By Ali Fenno
On November 22, 2016, the Fourth Circuit issued a published opinion in the civil case of UBS Financial Services, Inc. v. Padussis. In UBS Financial, the Fourth Circuit addressed whether an arbitration award of over $900,000 to Gary Padussis (“Padussis”) could be vacated or modified in light of Padussis’s insolvency and UBS Financial Services’ (“UBSFS”) lack of participation in the selection of the arbitrators. In affirming the district court, the Fourth Circuit held that there was no basis for overturning the arbitrators’ award and that UBSFS’s motion should be dismissed in its entirety.
Facts of the Case and Procedural History
Padussis began working for UBSFS in 2009, bringing with him a team of financial advisors and an established list of clients. As part of his initial compensation, UBSFS granted Padussis a $2.7 million loan, for which he signed a promissory note that provided the balance of the loan would become fully due in the event he ended his employment with UBSFS. Also executed by Padussis was a Letter of Understanding describing his compensation and a Financial Advisor Team Agreement that governed the operations of his team. Each agreement entered into by the parties provided that any dispute would be subject to arbitration before the Financial Industry Regulatory Authority (“FINRA”).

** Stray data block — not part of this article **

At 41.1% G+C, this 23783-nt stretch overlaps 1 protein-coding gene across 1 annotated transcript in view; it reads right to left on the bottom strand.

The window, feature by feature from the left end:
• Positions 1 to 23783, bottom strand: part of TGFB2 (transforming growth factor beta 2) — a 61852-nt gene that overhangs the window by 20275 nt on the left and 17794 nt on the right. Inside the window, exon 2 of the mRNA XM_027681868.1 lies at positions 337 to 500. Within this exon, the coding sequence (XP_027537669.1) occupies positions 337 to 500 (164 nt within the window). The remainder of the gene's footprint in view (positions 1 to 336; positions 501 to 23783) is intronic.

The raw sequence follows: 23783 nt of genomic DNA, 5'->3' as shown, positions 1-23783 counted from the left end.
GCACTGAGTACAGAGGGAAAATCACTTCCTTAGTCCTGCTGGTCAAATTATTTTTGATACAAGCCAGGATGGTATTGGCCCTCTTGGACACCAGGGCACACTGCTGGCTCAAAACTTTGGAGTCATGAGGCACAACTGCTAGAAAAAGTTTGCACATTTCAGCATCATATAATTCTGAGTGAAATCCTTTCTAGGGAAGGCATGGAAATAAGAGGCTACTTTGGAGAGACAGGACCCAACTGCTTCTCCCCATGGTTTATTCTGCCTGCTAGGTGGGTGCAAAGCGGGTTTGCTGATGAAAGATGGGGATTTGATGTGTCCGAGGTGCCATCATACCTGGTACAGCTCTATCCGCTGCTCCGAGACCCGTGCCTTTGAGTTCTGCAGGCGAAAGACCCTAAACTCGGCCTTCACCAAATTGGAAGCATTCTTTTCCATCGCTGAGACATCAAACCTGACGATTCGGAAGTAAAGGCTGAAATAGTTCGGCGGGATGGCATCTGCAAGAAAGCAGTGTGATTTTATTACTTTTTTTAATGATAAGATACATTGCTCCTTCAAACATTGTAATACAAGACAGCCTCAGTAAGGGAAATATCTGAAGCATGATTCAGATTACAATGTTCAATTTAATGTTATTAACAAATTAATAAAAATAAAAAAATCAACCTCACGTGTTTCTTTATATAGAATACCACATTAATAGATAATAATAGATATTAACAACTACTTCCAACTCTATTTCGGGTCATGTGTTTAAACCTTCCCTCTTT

Two years later, Padussis resigned from UBSFS on the grounds that it had ruined his team of financial advisors and cost him valuable clients. When he did not pay the $1.6 million remaining balance on the promissory note, USBS initiated arbitration proceedings. Padussis responded with counterclaims alleging that UBSFS’s interference with his team of financial advisors and clients amounted to tortious conduct and a breach of contractual duties.
Pursuant to the FINRA Code of Arbitration Procedure for Industry Disputes (the “FINRA Code”), the Director of FINRA Dispute Resolution (the “Director”) mailed a list of potential arbitrators to Padussis and USBFS on August 21, 2013. Each party was then supposed to indicate their preferences by striking four arbitrators from the list and ranking the remaining ones. The lists were to be returned to the Director within 20 days of their being sent so he could then select a three-person arbitration panel based on those rankings. Padussis returned his list of preferences within the proscribed time, but USBFS did not, allegedly because it never received the list from the Director.